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I have some Django sites deployed using Apache2 and mod_wsgi. When configuring the WSGIDaemonProcess directive, most tutorials (including the official documentation) suggest running the WSGI process as the user in whose home directory the code resides. For example:

WSGIScriptAlias / /home/joe/sites/
WSGIDaemonProcess user=joe group=joe processes=2 threads=25

However, I wonder if it is really wise to run the wsgi daemon process as the same user (with its attendant privileges) which develops the code. Should I set up a service account whose only privilege is read-only access to the code in order to have better security? Or are my concerns overblown?

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migrated from Mar 11 '11 at 19:11

This question came from our site for professional and enthusiast programmers.

up vote 2 down vote accepted

It is a good general practice to run your services with unprivileged accounts whenever possible. For processes that need root-only resources (ports < 1024, accessing certain files) the process should acquire them and then immediately drop privileges.

A few other tips.. From your phrase "run the ... process as the same user ... which develops the code" it sounds a bit like the developers are writing code on the production hosts. Are you using some form of source change control system (e.g. git, svn)? Developers should code on dev-only machines and commit to a shared repository, from which you can release stable builds. Deploy code from the repository after it is integration tested, and ideally package it for installation (DEB, RPM, EGG, etc). This will reduce errors slipping into production, make releases repeatable, avoid code loss if a host drops dead, and so on.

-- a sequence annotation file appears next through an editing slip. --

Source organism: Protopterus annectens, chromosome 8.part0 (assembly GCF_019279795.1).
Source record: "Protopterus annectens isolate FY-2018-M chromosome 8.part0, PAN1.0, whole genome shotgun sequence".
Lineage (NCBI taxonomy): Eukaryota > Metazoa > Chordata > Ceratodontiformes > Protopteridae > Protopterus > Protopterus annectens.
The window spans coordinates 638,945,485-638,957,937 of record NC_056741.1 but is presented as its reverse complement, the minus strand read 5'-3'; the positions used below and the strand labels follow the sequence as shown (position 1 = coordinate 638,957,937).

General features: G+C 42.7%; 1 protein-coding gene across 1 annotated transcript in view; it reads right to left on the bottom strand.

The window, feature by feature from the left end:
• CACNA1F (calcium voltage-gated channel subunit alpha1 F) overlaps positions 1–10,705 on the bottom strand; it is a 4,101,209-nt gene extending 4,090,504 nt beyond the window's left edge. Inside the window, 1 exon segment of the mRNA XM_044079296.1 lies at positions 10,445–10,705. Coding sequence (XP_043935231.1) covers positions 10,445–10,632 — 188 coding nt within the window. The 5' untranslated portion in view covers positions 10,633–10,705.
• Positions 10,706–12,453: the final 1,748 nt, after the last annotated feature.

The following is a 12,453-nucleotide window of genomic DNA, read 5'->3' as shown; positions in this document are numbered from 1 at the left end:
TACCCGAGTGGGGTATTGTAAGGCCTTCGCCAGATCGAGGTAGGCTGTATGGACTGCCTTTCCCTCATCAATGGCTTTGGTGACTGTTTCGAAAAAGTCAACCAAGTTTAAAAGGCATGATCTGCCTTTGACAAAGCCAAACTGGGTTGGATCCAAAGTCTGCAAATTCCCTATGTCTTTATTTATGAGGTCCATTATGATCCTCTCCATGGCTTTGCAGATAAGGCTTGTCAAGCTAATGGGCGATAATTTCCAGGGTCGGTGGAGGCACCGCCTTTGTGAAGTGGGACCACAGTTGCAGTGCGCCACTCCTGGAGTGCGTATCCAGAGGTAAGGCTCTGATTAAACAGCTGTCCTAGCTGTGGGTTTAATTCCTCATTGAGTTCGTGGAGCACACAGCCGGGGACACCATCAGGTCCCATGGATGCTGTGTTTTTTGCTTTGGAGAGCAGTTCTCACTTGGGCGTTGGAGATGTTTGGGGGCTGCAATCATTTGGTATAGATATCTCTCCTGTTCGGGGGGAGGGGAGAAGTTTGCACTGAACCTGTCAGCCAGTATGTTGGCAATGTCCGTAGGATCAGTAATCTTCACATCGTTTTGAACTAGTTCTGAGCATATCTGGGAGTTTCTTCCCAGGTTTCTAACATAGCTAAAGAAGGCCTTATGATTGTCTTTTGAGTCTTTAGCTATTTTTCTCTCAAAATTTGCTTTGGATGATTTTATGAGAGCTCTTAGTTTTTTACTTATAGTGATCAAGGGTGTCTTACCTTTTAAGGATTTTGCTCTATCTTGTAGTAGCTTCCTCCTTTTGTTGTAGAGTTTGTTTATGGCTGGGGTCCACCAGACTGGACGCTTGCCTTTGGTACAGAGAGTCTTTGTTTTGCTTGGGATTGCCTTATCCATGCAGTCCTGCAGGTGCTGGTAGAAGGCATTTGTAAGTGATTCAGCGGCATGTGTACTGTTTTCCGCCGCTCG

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You'd better do chown www-user:www-data -R dirname of your code(Or apache:apache). The most important data on your pc is your, user data, so moving services away from your user is better.

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The reason that you find it said that user should be that of the home directory is because on many systems the home directory has permissions of 'drwx------' which means that only the user can read stuff in there. So, you basically have no choice if you are going to put stuff in a home directory of a user.

You would also find it suggested that it is therefore better not to have it in your home directory at all and instead place it where other web server stuff is, but not under the DocumentRoot of any virtual server or the main server. By doing that, the directory restrictions aren't going to apply and Apache user could read it.

Overall the best idea, especially if the box is also your own development machine, is to do a separate deploy of code into this separate area, making code files non writable and then running it all as some separate dedicated non privileged user.

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